<img src="https://d5nxst8fruw4z.cloudfront.net/atrk.gif?account=iA1Pi1a8Dy00ym" style="display:none" height="1" width="1" alt="" />
You are viewing an older version of this Concept. Go to the latest version.

# Two-Step Equations with Addition and Division

## Two step equations x/a + b = c

Estimated6 minsto complete
%
Progress
Practice Two-Step Equations with Addition and Division
Progress
Estimated6 minsto complete
%
Solve Equations Involving Inverse Properties of Addition and Division

Jessica and Casey worked at a bakery during school vacation. One day Casey was asked to divide up many pounds of flour. She divided the amount she was given by three. Then she added four more pounds to one of these portions.

Jessica was given the largest portion. If Jessica received 8 pounds of flour, how many pounds of flour did Casey begin with?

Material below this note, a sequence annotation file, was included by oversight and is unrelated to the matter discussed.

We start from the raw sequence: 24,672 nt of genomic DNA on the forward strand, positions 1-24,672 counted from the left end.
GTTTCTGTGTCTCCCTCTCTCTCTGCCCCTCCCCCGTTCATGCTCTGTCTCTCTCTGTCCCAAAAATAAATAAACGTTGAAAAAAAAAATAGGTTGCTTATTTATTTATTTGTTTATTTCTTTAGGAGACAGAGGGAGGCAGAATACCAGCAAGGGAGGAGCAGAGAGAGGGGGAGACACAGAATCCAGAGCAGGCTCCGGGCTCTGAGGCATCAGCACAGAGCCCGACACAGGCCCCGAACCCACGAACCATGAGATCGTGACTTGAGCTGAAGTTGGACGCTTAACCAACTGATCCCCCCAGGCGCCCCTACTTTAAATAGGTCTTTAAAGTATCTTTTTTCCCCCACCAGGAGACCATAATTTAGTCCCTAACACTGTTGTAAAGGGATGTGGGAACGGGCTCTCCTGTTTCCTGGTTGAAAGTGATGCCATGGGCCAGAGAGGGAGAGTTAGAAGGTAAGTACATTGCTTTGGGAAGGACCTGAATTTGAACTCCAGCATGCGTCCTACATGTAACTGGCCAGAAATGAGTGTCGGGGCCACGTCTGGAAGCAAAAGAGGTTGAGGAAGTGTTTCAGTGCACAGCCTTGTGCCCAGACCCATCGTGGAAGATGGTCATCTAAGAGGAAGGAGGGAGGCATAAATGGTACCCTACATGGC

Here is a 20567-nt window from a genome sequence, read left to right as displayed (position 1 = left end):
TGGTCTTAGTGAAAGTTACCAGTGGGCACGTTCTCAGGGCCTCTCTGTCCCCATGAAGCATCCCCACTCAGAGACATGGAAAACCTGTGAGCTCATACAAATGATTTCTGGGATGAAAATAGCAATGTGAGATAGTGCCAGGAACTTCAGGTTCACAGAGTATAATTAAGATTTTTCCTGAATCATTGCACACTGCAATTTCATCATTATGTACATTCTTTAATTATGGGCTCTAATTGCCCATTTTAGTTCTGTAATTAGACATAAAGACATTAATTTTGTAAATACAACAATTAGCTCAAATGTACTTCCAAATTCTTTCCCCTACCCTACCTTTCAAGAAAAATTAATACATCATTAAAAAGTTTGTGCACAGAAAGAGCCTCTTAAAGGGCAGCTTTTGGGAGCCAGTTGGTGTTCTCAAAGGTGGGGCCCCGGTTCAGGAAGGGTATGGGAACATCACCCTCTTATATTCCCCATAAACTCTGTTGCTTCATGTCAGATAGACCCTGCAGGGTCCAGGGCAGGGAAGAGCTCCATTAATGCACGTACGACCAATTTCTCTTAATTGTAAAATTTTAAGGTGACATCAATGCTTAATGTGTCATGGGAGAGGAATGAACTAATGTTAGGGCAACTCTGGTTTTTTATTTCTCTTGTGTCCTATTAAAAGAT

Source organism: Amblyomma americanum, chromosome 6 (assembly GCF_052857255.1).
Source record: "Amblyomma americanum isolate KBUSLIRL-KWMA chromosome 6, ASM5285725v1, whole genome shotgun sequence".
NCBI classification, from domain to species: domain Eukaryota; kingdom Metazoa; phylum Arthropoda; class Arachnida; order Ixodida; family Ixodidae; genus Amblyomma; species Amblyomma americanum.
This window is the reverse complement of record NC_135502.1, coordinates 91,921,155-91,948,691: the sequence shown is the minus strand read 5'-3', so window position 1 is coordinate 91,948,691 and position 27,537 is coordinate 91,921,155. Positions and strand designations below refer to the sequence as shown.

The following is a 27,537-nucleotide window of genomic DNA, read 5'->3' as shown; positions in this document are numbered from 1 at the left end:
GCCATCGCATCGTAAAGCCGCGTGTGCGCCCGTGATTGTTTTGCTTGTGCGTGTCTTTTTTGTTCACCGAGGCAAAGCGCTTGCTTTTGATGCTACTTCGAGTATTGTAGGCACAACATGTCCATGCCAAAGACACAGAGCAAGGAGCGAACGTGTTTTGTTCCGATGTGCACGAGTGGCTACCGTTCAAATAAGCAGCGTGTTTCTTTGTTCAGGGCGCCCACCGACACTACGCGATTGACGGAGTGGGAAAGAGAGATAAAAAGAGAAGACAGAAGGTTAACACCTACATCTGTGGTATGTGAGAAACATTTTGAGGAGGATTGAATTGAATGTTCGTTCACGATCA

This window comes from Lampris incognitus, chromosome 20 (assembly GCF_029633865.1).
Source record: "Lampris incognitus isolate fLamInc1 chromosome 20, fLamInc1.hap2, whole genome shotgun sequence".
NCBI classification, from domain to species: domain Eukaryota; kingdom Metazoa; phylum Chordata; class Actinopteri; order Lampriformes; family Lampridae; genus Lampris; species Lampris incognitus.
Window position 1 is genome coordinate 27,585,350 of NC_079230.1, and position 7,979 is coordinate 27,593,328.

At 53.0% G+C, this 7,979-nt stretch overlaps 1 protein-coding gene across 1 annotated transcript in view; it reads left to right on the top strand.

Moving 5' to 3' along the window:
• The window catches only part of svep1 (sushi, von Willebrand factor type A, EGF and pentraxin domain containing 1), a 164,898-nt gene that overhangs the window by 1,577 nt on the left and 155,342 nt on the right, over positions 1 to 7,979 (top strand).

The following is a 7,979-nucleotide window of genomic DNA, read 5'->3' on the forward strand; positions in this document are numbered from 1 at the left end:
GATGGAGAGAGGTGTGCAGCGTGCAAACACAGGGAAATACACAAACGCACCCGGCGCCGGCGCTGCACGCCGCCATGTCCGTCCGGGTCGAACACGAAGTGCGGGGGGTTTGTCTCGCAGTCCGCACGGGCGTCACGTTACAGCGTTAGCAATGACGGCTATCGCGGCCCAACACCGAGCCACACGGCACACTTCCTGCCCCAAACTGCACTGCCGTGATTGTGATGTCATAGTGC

Do you know how to solve this problem? To figure it out, you will need to write and solve a two-step equation. Pay attention to this Concept and you will know how to solve it by the end of the Concept.

### Guidance

You are going to learn how to solve two-step equations. Let’s begin.

To solve a two-step equation, we will need to use more than one inverse operation. Let's take a look at how to solve a two-step equation now. When we perform inverse operations to find the value of a variable, we work to get the variable alone on one side of the equals. This is called isolating the variable. It is one strategy for solving equations. You can use isolating the variable whether you are solving one-step or two-step equations.